This gripping story of the crucial work done by the people of Assisi to rescue hundreds of Italian Jews from Nazi execution during their occupation of Italy in 1943.



The Assisi Underground tells of the perils and ultimate triumph of the network of saving Italian Jews from the SS that ran between Florence and Rome for several years. Under the guidance of Assisi’s good bishop Nicolini, Franciscan friar Rufino Nicacci risked his life to hide hundreds of Italy’s Jews in monasteries, friaries and convents throughout Umbria. The most famous was the operation in St. Francis’ holy and peaceful city of Assisi, which was occupied by the Nazi’s until being declared an open city later in the war. For his efforts, Padre Rufino was awarded the honorific title of “Righteous Gentile” – the highest honor that can be bestowed on a Gentile, by the State of Israel after the war.

Slow at times, this film integrates real WWII film and newspaper clippings to keep time with the events of WWII. Ben Cross’s performance speaks multitudes of the anxiety and anticipation of the Third Reich’s actions during its occupation of Italy. History enthusiasts should find it intriguing. Although not filled with hi-tech footages and action packed scenarios, The Assissi Underground is based on a small group of Catholic monastaries and convents in Italy that forms an underground railroad that only rivals Harriet Tubman’s Underground Railroad of the 19th Century.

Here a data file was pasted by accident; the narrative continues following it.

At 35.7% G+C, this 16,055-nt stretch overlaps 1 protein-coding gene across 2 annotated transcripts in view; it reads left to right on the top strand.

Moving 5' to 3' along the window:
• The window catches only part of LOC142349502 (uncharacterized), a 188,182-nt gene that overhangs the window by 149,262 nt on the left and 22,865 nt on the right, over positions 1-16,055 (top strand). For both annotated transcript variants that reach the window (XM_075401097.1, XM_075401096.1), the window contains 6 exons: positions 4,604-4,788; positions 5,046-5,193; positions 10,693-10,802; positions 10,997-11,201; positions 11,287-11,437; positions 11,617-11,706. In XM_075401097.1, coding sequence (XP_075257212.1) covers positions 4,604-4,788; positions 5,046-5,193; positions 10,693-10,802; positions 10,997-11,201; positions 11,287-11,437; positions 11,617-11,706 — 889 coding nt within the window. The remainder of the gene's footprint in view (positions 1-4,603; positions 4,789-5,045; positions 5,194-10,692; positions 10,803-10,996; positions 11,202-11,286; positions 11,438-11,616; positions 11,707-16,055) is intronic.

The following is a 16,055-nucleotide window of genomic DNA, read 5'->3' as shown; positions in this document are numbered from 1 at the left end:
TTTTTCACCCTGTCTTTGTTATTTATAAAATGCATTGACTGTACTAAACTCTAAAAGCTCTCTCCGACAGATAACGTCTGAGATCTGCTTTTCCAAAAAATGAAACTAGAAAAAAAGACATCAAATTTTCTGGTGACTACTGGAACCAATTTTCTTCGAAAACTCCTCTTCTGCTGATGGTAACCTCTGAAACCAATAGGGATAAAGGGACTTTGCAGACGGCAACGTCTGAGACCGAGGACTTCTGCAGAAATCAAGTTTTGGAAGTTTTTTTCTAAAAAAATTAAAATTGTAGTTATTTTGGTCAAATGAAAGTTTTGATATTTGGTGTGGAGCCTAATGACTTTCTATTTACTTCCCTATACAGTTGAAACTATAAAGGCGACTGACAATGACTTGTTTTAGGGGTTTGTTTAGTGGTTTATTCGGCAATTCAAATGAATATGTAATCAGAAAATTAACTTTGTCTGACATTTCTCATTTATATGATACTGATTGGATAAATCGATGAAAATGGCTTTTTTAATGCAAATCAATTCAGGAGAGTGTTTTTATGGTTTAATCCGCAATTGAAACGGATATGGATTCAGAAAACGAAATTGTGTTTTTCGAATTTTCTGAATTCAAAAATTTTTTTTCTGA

The DVD comes with a trailer. It’s part of the MGM Limited Edition Collection On-Demand program which has really been splitting film fans for the last couple of months. Not everyone enjoys the nature of the DVD-R films, however you have to appreciate that the film is finally arriving on Home Video. The A/V Quality is strong enough without really being that overpowering. Oh well, I’d recommend a purchase.

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